UAE will attract people despite VAT, say experts
The UAE will continue to attract people from across the globe for work, business, leisure and medical tourism.
The VAT will be introduced in the country from January 2018 and it will be charged at five per cent only
The UAE is not going to lose its charm for expatriates after the implementation of Value Added Tax (VAT) as the country will continue to attract people from across the globe for work, business, leisure and medical tourism.
The VAT will be introduced in the country from January 2018 and it will be charged at five per cent only. In many countries it's as high as 25 per cent.
The UAE will remain tax free in many ways even after the implementation of VAT as there is no income tax on salaries in the country. Free zones in the country also offers tax free environment including 100 per cent foreign ownership in free zones, ease of doing business.
"Considering the lifestyle on offer in the UAE for all sections of the society, I do not feel that VAT will lose it charm for the businesses; old and new," Atik Munshi, partner at Crowe Horwath, UAE, told Khaleej Times.
Munshi explained though initially the VAT introduction may seem like a deterrent to the business, there are a host of other benefits which the UAE offers to its business community.
An introduction of a small five per cent shall not dampen the spirit or competitive edge of the UAE business particularly when such VAT is going to be introduced nearly simultaneously in all of GCC, he added.
Dr Nasser Saidi, president, Nasser Saidi & Associates, said a favourable tax structure is only one of the many features that attracts expats to the UAE. The five per cent VAT is a low level of taxation and unlikely to have an impact on those considering a move to the UAE.
"Factors like liberal immigration policies, job opportunities, world-class infrastructure and logistics, its free-zones, pro-business climate, rule of law, 100 per cent foreign ownership in free zones, ease of doing business in the region are more important and have helped UAE become a hub for doing business in the wider Mena and South Asia region," said Saidi, who is also former chief economist at Dubai International Financial Centre.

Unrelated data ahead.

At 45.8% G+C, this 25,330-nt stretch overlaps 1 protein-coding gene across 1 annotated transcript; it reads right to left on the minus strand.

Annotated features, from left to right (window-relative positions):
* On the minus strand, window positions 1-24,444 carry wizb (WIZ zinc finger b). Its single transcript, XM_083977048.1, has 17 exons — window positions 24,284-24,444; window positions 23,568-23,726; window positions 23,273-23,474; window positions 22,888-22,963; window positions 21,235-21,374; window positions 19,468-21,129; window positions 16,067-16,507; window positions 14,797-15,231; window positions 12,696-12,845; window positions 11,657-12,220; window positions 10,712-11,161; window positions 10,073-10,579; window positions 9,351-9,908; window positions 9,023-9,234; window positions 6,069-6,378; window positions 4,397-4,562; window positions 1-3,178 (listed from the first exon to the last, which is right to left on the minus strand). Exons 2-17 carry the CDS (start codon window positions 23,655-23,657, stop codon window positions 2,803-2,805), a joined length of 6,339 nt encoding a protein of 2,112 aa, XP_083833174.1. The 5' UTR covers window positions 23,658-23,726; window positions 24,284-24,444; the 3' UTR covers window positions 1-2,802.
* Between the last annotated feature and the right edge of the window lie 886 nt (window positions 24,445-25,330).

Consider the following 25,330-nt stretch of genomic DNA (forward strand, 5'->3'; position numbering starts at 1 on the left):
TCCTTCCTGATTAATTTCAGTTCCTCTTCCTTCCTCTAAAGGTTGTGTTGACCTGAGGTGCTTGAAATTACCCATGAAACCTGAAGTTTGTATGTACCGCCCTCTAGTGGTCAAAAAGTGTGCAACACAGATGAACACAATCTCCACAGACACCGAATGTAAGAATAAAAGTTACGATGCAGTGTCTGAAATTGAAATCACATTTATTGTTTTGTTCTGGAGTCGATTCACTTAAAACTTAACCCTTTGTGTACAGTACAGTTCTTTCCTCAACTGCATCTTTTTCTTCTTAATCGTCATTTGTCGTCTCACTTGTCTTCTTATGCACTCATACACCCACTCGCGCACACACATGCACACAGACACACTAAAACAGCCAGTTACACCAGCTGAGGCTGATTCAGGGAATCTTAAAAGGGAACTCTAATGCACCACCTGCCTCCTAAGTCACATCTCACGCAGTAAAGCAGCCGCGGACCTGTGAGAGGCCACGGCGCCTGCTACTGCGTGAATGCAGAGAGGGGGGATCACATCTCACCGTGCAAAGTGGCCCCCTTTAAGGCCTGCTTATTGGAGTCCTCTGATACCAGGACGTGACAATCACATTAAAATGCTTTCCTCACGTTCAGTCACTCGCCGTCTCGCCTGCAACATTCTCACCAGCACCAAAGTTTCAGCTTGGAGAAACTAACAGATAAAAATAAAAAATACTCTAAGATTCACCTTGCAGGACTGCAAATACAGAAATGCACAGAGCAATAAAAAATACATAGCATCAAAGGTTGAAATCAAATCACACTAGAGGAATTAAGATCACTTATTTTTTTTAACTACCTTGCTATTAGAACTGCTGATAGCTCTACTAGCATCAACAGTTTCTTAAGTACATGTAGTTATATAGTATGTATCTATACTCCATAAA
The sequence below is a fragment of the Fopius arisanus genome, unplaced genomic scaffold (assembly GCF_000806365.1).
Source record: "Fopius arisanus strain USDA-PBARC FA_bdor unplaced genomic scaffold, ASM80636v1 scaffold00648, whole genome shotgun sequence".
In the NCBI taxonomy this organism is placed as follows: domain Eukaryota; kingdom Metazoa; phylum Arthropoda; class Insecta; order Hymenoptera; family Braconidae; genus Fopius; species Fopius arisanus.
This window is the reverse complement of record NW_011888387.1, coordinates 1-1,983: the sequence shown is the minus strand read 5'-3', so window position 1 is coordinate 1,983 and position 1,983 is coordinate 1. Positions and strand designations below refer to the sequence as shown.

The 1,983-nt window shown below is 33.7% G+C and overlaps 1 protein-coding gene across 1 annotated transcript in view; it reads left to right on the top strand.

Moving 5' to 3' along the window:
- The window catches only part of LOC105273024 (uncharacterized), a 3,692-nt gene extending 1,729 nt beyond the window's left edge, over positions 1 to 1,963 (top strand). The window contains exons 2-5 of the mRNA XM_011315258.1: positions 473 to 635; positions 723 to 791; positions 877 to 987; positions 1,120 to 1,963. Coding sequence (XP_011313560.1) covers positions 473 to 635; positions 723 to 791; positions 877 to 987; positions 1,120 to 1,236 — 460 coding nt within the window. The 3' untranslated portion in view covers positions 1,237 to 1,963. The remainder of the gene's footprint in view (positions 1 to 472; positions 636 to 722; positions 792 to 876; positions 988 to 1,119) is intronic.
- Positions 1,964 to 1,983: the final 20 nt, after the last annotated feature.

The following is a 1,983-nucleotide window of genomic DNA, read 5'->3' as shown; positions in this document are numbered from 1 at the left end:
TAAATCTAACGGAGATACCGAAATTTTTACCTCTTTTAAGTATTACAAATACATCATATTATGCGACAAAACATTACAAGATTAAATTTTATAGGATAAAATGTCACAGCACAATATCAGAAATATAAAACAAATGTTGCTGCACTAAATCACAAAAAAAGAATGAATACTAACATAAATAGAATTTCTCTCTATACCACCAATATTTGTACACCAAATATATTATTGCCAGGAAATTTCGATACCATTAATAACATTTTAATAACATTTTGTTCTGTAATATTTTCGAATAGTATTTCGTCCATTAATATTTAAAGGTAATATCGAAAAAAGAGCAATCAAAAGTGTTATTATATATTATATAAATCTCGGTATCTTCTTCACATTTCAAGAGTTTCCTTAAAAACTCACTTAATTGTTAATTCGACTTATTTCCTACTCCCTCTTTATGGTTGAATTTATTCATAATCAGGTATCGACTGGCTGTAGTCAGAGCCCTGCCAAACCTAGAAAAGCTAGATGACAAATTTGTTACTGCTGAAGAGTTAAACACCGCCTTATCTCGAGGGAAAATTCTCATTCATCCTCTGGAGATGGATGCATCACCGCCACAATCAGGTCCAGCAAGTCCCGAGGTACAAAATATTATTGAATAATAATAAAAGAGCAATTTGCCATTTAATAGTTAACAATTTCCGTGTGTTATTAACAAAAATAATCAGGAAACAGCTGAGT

Shan Saeed, chief economist at IQI Holdings Malaysia, commented: "The UAE will remain a safe haven in the global financial market and economic confidence will keep the expatriate coming back to the country."
CA Krishnan Ramchandran, CEO of Dubai-based Barjeel Geojit Securities, said VAT is also expected to bring in more transparency in the overall business and services environment in the region.
Amer Khansaheb, CFA, President of CFA Society Emirates, said: The short-term impact will be offset by the long-term benefit VAT will bring to the regional economies. VAT will encourage more responsible consumer spending patterns and prices will have to be reduced in order for demand to match this trend; which would eventually lead to a decrease in inflation rates."
CFA Society Emirates, the association for financial and investment professionals in the UAE, had unveiled the results of a survey last month that assessed the impact of introducing VAT across the GCC.
Nearly 60 per cent of the professionals stated that the GCC's tax-free environment was an influential factor in their decision to move to the region. An eighty per cent said that they would consider moving abroad if an income tax is introduced in the GCC. Around 60 per cent professionals were confident that the introduction of a corporate tax would not cause companies to relocate.
More than 50 per cent were of the opinion that the number of expats living in the region will stay the same once VAT is applied, while 47 per cent thought that the number of expats will decrease.
Many of the respondents believe that forms of indirect taxation already exist; 86 per cent sighted hotel taxes as an example, 79 per cent affirmed road tolls were another, while 60 per cent identified parking and car registration charges as one.